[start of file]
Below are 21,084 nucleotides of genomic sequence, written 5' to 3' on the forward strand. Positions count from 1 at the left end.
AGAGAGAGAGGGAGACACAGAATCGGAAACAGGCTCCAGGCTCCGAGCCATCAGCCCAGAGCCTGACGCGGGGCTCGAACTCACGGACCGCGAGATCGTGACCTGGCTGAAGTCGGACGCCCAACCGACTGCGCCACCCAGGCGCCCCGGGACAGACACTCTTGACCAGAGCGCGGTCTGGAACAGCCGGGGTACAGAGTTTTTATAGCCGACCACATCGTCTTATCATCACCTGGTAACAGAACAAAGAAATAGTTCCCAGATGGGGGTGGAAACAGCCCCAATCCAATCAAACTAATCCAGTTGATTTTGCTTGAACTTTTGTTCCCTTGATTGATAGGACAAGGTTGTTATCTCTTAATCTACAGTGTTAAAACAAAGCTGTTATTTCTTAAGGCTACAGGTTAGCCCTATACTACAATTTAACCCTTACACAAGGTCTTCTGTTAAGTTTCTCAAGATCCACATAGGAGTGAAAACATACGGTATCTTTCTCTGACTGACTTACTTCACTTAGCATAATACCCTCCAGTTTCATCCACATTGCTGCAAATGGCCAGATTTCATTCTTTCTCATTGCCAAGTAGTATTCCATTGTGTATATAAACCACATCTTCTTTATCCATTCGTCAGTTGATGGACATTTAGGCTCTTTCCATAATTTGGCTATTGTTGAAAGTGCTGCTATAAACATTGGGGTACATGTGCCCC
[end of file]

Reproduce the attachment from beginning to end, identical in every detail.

Below are 21,084 nucleotides of genomic sequence, written 5' to 3' on the forward strand. Positions count from 1 at the left end.
AGAGAGAGAGGGAGACACAGAATCGGAAACAGGCTCCAGGCTCCGAGCCATCAGCCCAGAGCCTGACGCGGGGCTCGAACTCACGGACCGCGAGATCGTGACCTGGCTGAAGTCGGACGCCCAACCGACTGCGCCACCCAGGCGCCCCGGGACAGACACTCTTGACCAGAGCGCGGTCTGGAACAGCCGGGGTACAGAGTTTTTATAGCCGACCACATCGTCTTATCATCACCTGGTAACAGAACAAAGAAATAGTTCCCAGATGGGGGTGGAAACAGCCCCAATCCAATCAAACTAATCCAGTTGATTTTGCTTGAACTTTTGTTCCCTTGATTGATAGGACAAGGTTGTTATCTCTTAATCTACAGTGTTAAAACAAAGCTGTTATTTCTTAAGGCTACAGGTTAGCCCTATACTACAATTTAACCCTTACACAAGGTCTTCTGTTAAGTTTCTCAAGATCCACATAGGAGTGAAAACATACGGTATCTTTCTCTGACTGACTTACTTCACTTAGCATAATACCCTCCAGTTTCATCCACATTGCTGCAAATGGCCAGATTTCATTCTTTCTCATTGCCAAGTAGTATTCCATTGTGTATATAAACCACATCTTCTTTATCCATTCGTCAGTTGATGGACATTTAGGCTCTTTCCATAATTTGGCTATTGTTGAAAGTGCTGCTATAAACATTGGGGTACATGTGCCCC